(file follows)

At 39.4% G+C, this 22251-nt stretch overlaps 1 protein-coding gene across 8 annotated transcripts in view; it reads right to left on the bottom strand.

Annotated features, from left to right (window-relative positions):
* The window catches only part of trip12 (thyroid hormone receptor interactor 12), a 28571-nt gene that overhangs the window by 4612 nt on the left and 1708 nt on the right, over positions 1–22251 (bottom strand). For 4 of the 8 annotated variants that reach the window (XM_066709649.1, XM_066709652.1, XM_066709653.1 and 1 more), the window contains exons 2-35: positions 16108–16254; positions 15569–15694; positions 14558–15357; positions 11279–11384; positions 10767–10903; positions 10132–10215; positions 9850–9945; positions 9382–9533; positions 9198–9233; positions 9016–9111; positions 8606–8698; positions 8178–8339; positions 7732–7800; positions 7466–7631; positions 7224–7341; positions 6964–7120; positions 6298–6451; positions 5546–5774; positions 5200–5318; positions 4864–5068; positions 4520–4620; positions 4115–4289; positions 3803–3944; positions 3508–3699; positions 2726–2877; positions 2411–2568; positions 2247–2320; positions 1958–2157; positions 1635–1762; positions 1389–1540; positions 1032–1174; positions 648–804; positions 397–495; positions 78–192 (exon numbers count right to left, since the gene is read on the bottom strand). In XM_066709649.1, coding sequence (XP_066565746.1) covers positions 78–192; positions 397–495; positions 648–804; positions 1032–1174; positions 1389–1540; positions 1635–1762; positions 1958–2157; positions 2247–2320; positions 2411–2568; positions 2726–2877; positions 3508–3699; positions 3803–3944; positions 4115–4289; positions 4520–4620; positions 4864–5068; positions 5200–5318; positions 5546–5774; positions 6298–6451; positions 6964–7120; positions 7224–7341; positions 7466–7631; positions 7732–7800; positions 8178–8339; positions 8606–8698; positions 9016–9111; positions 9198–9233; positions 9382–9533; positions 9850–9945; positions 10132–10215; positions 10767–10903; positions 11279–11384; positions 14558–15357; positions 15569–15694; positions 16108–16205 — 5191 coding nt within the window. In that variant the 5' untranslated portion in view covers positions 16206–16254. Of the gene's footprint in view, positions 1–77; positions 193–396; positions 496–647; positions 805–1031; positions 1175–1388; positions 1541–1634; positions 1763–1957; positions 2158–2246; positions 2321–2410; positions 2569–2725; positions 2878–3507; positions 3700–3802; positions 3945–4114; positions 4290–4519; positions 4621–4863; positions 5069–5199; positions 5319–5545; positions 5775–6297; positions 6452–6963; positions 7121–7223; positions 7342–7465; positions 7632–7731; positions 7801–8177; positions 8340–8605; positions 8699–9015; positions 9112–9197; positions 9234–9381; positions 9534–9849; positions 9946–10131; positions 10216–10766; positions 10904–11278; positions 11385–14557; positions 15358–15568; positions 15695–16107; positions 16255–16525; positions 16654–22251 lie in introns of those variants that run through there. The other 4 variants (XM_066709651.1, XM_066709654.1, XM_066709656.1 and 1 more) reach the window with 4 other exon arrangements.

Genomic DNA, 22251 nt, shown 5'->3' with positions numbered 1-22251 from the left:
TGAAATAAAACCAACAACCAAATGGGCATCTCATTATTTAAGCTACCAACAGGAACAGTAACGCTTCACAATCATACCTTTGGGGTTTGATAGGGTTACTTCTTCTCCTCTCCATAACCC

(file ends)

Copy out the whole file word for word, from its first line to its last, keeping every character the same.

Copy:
At 39.4% G+C, this 22251-nt stretch overlaps 1 protein-coding gene across 8 annotated transcripts in view; it reads right to left on the bottom strand.

Annotated features, from left to right (window-relative positions):
* The window catches only part of trip12 (thyroid hormone receptor interactor 12), a 28571-nt gene that overhangs the window by 4612 nt on the left and 1708 nt on the right, over positions 1–22251 (bottom strand). For 4 of the 8 annotated variants that reach the window (XM_066709649.1, XM_066709652.1, XM_066709653.1 and 1 more), the window contains exons 2-35: positions 16108–16254; positions 15569–15694; positions 14558–15357; positions 11279–11384; positions 10767–10903; positions 10132–10215; positions 9850–9945; positions 9382–9533; positions 9198–9233; positions 9016–9111; positions 8606–8698; positions 8178–8339; positions 7732–7800; positions 7466–7631; positions 7224–7341; positions 6964–7120; positions 6298–6451; positions 5546–5774; positions 5200–5318; positions 4864–5068; positions 4520–4620; positions 4115–4289; positions 3803–3944; positions 3508–3699; positions 2726–2877; positions 2411–2568; positions 2247–2320; positions 1958–2157; positions 1635–1762; positions 1389–1540; positions 1032–1174; positions 648–804; positions 397–495; positions 78–192 (exon numbers count right to left, since the gene is read on the bottom strand). In XM_066709649.1, coding sequence (XP_066565746.1) covers positions 78–192; positions 397–495; positions 648–804; positions 1032–1174; positions 1389–1540; positions 1635–1762; positions 1958–2157; positions 2247–2320; positions 2411–2568; positions 2726–2877; positions 3508–3699; positions 3803–3944; positions 4115–4289; positions 4520–4620; positions 4864–5068; positions 5200–5318; positions 5546–5774; positions 6298–6451; positions 6964–7120; positions 7224–7341; positions 7466–7631; positions 7732–7800; positions 8178–8339; positions 8606–8698; positions 9016–9111; positions 9198–9233; positions 9382–9533; positions 9850–9945; positions 10132–10215; positions 10767–10903; positions 11279–11384; positions 14558–15357; positions 15569–15694; positions 16108–16205 — 5191 coding nt within the window. In that variant the 5' untranslated portion in view covers positions 16206–16254. Of the gene's footprint in view, positions 1–77; positions 193–396; positions 496–647; positions 805–1031; positions 1175–1388; positions 1541–1634; positions 1763–1957; positions 2158–2246; positions 2321–2410; positions 2569–2725; positions 2878–3507; positions 3700–3802; positions 3945–4114; positions 4290–4519; positions 4621–4863; positions 5069–5199; positions 5319–5545; positions 5775–6297; positions 6452–6963; positions 7121–7223; positions 7342–7465; positions 7632–7731; positions 7801–8177; positions 8340–8605; positions 8699–9015; positions 9112–9197; positions 9234–9381; positions 9534–9849; positions 9946–10131; positions 10216–10766; positions 10904–11278; positions 11385–14557; positions 15358–15568; positions 15695–16107; positions 16255–16525; positions 16654–22251 lie in introns of those variants that run through there. The other 4 variants (XM_066709651.1, XM_066709654.1, XM_066709656.1 and 1 more) reach the window with 4 other exon arrangements.

Genomic DNA, 22251 nt, shown 5'->3' with positions numbered 1-22251 from the left:
TGAAATAAAACCAACAACCAAATGGGCATCTCATTATTTAAGCTACCAACAGGAACAGTAACGCTTCACAATCATACCTTTGGGGTTTGATAGGGTTACTTCTTCTCCTCTCCATAACCC